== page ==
How to make a shepherds sling
What is a shepherd’s sling:
A sling is a crude weapon made up simply of two strings with a pocket or pouch in the middle. It almost looks like a child’s toy though in the right hands with a lot of practice, it can be a highly effective and deadly tool. Such is the case with David and Goliath, ancient Roman solders, Many native tribes, modern rebels in the middle east, and many other examples around the world. It works as an extension of your arm, kind of similar in principal to a golf club. A greater distance from the axis of rotation creates more velocity, enabling the slinger to hurl a projectile with violently destructive force. However before this can become a weapon the slinger must achieve a proper marriage of power and accuracy. This requires an abundance of practice, and patience, unlike most point & shoot weapons of today. Once this skill is obtained however the sling becomes one of the most practical weapons you may ever own. For instance it is a string and can be wadded up and stuffed in a pocket, without bulk or worry of accidental misfire. Secondly you can use almost anything for ammo, and a sling can be constructed quickly and easily through many methods in a pinch. Slings very in style and construction, from simple to extremely intricate in design.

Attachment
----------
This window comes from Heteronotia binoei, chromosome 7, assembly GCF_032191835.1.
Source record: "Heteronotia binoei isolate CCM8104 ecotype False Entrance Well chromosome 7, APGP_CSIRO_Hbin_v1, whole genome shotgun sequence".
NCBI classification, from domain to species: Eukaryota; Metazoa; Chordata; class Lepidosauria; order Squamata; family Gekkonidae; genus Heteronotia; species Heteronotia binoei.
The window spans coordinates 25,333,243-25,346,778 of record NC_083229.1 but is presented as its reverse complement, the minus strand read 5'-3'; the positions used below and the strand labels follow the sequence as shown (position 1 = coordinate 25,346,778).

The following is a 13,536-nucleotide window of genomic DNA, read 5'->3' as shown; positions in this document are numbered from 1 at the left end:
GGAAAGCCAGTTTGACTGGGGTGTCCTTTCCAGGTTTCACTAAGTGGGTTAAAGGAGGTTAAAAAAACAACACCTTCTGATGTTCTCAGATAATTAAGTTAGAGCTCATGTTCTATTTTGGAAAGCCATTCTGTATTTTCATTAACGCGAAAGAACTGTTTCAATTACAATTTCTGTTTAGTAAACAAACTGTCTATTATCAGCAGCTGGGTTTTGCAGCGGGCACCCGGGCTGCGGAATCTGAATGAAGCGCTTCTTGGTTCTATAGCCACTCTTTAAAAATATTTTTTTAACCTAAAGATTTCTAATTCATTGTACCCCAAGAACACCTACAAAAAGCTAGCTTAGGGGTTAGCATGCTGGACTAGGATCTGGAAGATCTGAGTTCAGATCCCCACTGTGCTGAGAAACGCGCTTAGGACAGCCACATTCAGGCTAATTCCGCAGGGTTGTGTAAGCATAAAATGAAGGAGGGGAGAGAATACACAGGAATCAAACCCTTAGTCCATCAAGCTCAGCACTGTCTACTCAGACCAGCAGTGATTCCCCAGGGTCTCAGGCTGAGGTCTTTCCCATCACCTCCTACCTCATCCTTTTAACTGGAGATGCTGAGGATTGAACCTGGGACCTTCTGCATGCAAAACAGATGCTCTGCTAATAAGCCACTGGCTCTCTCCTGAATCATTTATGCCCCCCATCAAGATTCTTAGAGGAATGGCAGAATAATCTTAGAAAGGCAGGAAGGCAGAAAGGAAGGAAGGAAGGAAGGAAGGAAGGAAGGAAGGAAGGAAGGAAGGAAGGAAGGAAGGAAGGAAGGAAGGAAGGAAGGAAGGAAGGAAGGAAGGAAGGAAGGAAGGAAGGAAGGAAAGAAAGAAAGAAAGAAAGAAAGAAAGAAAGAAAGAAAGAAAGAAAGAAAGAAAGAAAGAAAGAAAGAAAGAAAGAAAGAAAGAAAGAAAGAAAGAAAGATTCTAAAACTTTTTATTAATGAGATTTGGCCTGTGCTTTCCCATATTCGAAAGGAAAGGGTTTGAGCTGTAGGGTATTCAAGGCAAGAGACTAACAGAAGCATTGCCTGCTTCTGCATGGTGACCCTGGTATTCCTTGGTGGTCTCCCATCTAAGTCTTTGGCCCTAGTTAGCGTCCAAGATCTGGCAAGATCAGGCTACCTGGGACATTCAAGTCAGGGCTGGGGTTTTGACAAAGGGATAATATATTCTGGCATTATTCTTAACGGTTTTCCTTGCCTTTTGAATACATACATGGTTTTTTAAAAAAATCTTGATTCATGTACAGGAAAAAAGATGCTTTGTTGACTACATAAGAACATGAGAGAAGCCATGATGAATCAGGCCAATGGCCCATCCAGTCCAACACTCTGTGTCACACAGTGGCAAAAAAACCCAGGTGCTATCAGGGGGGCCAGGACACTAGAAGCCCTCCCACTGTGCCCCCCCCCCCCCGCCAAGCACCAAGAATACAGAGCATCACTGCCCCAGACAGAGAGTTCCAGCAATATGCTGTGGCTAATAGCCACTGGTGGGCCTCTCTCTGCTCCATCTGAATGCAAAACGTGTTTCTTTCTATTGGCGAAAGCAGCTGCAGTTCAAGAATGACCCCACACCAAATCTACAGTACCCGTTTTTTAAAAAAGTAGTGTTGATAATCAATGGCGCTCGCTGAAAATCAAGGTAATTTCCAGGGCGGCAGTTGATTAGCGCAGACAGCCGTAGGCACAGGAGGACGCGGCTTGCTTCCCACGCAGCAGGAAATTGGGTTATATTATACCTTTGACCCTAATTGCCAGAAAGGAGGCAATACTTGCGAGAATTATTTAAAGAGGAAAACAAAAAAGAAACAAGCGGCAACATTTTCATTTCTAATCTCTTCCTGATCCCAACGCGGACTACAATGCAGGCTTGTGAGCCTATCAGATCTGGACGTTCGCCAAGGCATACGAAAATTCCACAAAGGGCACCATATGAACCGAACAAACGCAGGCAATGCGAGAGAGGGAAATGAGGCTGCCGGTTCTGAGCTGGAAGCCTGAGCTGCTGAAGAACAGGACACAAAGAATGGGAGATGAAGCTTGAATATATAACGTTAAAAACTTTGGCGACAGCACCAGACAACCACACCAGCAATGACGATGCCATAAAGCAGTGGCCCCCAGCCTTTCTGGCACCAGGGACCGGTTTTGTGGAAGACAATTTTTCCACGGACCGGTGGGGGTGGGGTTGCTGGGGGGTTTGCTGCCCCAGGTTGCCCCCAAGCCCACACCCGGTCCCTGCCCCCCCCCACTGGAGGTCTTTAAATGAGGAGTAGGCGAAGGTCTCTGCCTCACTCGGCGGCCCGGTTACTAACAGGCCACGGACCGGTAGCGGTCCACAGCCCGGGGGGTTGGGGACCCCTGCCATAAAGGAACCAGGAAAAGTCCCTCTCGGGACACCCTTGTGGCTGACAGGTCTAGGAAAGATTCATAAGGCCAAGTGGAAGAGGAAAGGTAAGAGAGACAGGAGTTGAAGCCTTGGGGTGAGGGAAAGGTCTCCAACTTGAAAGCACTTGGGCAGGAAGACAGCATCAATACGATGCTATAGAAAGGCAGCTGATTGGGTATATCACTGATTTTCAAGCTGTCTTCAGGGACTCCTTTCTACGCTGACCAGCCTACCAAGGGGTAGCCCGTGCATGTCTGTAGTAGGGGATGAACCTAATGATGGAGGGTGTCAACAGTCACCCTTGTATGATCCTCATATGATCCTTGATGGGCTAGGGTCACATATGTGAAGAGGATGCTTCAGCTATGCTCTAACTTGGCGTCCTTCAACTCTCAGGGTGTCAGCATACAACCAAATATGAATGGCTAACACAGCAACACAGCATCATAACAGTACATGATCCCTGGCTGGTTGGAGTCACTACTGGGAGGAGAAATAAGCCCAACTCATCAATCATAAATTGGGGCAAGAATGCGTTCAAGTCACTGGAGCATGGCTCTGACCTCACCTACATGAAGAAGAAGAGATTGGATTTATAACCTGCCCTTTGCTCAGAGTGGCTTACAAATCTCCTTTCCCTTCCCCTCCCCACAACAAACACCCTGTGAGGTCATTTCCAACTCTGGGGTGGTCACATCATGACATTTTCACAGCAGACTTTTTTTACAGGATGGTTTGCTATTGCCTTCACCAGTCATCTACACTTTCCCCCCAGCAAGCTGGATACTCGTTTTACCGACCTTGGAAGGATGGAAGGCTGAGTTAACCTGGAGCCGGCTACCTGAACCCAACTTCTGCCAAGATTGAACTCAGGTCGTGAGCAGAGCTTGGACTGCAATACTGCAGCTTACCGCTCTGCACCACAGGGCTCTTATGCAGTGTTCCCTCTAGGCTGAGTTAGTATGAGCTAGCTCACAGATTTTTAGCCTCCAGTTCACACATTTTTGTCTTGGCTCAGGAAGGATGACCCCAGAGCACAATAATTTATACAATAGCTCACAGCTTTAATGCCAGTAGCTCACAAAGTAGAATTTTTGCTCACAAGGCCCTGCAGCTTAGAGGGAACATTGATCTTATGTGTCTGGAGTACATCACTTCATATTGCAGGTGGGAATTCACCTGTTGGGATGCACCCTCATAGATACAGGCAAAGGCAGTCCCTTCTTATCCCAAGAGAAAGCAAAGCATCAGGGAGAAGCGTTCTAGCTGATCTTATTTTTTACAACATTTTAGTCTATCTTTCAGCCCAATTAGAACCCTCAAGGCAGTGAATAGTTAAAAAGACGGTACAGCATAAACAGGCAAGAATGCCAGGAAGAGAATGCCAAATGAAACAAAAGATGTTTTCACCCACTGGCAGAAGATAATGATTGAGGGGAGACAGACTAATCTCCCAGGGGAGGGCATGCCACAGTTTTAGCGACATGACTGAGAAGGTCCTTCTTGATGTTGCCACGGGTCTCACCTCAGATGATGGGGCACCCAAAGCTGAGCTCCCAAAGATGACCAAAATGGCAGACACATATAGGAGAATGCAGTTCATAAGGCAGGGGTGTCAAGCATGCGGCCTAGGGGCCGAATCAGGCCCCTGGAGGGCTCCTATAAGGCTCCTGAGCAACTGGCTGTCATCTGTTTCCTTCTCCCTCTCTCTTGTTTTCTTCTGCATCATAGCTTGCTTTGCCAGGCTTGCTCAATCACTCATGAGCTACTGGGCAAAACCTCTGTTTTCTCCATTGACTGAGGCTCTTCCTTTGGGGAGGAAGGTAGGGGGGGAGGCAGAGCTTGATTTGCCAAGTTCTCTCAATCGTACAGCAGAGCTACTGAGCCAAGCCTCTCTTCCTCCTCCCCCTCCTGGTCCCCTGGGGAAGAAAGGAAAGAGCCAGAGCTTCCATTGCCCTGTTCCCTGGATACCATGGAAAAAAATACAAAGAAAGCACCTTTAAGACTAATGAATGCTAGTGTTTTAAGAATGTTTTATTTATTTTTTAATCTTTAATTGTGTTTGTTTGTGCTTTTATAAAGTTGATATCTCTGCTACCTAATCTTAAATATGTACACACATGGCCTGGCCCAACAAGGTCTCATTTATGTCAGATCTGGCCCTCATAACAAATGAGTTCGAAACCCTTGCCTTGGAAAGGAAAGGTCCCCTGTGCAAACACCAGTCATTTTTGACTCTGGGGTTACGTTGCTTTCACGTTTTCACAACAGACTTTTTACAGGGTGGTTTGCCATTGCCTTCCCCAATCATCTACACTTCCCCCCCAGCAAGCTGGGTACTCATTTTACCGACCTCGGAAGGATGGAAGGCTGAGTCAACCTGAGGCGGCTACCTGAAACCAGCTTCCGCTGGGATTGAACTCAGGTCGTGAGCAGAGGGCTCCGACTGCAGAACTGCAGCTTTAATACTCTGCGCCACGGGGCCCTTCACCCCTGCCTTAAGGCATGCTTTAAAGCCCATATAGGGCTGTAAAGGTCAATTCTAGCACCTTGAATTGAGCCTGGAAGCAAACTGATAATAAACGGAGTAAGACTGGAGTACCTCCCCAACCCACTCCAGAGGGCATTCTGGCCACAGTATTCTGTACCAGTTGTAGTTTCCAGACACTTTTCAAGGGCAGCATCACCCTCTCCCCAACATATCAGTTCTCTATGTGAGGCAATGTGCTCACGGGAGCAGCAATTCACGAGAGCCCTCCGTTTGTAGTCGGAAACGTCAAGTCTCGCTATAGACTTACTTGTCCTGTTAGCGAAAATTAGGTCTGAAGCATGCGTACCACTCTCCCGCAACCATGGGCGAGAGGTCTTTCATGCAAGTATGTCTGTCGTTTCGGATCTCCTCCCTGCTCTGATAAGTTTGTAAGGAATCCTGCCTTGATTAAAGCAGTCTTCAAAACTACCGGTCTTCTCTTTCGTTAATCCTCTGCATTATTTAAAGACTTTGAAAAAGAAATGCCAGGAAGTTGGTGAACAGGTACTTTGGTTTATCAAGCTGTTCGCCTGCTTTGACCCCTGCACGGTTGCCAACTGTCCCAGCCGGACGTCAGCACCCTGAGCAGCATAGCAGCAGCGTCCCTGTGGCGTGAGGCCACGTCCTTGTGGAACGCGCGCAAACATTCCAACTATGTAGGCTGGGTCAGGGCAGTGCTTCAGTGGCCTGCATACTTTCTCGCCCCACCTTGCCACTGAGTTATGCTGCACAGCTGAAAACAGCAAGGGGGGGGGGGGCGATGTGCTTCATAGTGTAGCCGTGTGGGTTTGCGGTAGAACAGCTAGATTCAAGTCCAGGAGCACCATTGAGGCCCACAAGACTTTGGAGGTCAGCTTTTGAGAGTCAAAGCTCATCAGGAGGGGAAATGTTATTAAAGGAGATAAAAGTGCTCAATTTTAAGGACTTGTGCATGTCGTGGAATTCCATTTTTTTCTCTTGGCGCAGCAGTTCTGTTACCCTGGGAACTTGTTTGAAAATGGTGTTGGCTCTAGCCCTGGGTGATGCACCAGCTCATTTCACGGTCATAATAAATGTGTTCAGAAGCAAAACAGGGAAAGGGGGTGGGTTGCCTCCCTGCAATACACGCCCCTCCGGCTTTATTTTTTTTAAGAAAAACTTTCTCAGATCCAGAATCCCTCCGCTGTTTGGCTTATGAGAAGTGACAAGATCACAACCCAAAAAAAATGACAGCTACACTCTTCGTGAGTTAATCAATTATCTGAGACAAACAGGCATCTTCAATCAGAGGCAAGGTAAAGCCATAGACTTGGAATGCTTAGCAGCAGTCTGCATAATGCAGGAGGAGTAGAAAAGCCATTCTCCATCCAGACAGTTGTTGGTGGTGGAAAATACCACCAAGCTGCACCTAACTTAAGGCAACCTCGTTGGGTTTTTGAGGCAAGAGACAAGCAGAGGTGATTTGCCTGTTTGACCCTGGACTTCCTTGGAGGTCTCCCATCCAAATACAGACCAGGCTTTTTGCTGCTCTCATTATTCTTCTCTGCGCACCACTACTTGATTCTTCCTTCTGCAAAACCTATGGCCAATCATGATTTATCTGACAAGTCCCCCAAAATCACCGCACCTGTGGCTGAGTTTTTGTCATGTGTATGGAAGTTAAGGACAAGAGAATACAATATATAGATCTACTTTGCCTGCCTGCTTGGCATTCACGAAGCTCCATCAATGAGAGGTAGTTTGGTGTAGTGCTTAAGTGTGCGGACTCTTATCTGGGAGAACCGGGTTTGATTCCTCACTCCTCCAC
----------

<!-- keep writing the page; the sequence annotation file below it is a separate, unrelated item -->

How to make a shepherd’s sling: